Many parents attended a recent school board meeting for ISD 728, which includes Elk River, Ostego, Rogers, and Zimmerman, speaking out to oppose critical race theory. The parents who spoke at the June 14 school board meeting were opposed to the implementation of critical race theory in school curriculum.
Jack Johnson, a concerned parent, said that he understood that critical race theory and ideas surrounding racial equity were being “introduced into our schools in one way or another.” He went on to say that he disagreed with such a move because it “teaches our BIPOC students that they are starting from a place with less than other children and it teaches them that they are not capable to achieve and be successful on their own without a third party leveling the playing field and giving them something.”
Johnson said that at school, children should be taught “behaviors and attitudes that are appropriate to life in our society.” He went on to say that he does not believe Critical Race Theory is a proper reflection of acceptable behaviors and attitudes.
Another speaker at the school board meeting, who is also the co-lead for the Concerned About ISD 728 group, Wendy Nelson, said that she believes that critical race theory is divisive and detrimental.
Wendy Nelson, the co-lead for Concerned About ISD 728, the group of concerned parents that is standing against critical race theory, told The Sun in an interview that District 728 has an equity program that “raises some red flags” but that she does not believe they are as far down the spectrum as some Minnesota schools already are.
Nelson also said that it is important to look at the academic performance of other schools where curriculum and programs that align with critical race theory have been implemented. She told The Minnesota Sun that “in 2013 the Edina School District adopted something called ‘All for All,’ where the district completely radicalized its educational philosophy to view everything through the lens of color.” She continued by saying that those who are questioning should “look at the changes in the academic performance of this district that occurred as a result. In just a few years after adopting this critical race theory model, Edina District, which was 5th academically in MN, dropped to 29th academically by 2017.”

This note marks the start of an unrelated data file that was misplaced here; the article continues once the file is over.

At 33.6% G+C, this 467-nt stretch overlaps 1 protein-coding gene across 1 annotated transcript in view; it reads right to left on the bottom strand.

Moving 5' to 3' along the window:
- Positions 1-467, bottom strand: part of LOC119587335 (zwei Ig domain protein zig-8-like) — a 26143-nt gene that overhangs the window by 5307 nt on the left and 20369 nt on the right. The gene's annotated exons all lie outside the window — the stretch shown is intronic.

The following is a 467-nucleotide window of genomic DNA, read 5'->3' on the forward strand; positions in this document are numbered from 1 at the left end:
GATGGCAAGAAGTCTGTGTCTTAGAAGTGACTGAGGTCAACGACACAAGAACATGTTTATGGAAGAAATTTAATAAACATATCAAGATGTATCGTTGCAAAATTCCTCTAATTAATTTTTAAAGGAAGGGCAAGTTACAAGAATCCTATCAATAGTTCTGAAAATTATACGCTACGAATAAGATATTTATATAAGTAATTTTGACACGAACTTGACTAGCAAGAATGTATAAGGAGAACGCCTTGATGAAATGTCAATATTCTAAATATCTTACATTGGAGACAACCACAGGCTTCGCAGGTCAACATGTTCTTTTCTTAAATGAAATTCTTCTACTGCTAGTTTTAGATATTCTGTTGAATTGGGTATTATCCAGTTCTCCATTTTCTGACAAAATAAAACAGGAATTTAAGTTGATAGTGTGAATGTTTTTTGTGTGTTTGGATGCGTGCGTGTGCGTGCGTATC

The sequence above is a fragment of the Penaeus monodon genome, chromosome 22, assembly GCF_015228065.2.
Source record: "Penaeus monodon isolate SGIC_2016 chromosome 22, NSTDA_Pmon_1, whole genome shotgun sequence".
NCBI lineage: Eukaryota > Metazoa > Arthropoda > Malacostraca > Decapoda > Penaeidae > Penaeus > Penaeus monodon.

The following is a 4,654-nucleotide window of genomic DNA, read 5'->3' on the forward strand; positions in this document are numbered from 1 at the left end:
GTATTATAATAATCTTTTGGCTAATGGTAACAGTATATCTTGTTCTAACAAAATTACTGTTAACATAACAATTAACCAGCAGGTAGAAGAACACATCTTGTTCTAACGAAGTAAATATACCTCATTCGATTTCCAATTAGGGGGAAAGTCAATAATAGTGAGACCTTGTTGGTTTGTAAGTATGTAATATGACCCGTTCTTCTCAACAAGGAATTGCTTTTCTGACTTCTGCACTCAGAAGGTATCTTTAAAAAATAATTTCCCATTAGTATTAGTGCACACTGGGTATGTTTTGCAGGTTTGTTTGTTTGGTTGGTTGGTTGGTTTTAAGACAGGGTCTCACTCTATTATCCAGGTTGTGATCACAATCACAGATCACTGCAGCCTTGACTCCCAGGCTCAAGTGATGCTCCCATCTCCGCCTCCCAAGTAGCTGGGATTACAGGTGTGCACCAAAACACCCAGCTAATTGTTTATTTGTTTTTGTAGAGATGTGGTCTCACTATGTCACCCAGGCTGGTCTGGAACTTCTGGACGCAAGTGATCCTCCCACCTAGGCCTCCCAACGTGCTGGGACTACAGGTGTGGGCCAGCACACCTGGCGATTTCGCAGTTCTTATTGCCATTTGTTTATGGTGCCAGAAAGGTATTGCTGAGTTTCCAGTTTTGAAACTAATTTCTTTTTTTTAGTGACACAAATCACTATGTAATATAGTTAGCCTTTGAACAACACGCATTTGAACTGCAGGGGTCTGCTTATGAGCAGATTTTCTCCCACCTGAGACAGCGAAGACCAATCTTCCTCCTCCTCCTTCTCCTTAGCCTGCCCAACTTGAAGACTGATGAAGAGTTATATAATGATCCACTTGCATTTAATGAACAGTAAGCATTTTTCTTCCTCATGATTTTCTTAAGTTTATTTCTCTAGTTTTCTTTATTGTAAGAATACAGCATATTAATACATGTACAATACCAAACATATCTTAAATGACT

She also shared with The Sun that their superintendent is willing to listen and participate in discussions, but that has led to the parents needing to cover a lot of ground researching and gathering data. Nelson said that there were three main things that they found across the board in their research: “the main pillars that make all people successful regardless of race are family structure, access to high quality academics and labor force participation.”
“Typically, the superintendents and board members really have no idea what’s behind a lot of the programs that come their way as they are marketed to sound like rainbows and kittens.” Nelson continued.
She also said that one of the biggest issues that they face is the State Board of Education. “Even if the superintendent and board members fully wake up to the insidiousness of CRT, the State Board of Education ultimately has control of our school systems and it has been infiltrated with some pretty radical folks.”
Nelson said that the Concerned About ISD 728 group has 110 families involved and that they are hoping to get to 500 families by the end of the next school year.
Watch the meeting:
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Hayley Tschetter is a reporter with The Minnesota Sun | Star News Network and The College Fix. She graduated with a degree in Communications from the University of Northwestern-St. Paul. Send news tips to [email protected]